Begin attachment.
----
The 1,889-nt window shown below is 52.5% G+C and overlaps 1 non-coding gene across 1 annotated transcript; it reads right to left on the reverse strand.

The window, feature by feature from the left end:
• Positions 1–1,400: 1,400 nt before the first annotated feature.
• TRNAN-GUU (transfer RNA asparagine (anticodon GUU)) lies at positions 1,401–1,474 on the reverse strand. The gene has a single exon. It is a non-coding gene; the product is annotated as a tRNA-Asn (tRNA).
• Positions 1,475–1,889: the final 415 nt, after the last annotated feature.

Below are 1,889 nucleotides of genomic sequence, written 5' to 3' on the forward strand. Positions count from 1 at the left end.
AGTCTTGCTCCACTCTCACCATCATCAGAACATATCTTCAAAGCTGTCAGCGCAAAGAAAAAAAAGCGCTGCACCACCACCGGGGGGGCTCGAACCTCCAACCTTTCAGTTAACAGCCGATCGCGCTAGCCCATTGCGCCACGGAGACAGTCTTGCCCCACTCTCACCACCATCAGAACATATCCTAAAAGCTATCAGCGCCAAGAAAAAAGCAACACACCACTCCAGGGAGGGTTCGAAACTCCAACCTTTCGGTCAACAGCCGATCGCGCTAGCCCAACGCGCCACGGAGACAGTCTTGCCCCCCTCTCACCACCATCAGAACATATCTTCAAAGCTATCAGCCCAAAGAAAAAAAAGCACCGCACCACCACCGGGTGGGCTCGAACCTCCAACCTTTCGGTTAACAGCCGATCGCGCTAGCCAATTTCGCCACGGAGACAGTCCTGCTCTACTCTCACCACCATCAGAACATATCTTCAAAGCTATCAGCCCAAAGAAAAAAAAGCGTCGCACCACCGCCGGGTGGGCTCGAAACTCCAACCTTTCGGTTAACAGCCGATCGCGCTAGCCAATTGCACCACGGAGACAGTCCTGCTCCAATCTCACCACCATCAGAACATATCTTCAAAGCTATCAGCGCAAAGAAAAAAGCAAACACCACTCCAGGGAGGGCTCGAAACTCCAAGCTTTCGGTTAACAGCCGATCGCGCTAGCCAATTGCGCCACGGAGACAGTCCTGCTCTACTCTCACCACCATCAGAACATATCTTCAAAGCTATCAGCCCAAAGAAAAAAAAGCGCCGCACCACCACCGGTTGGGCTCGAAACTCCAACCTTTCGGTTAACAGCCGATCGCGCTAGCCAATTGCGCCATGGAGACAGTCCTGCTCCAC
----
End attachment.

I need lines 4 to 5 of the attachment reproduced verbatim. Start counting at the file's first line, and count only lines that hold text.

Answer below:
• TRNAN-GUU (transfer RNA asparagine (anticodon GUU)) lies at positions 1,401–1,474 on the reverse strand. The gene has a single exon. It is a non-coding gene; the product is annotated as a tRNA-Asn (tRNA).
• Positions 1,475–1,889: the final 415 nt, after the last annotated feature.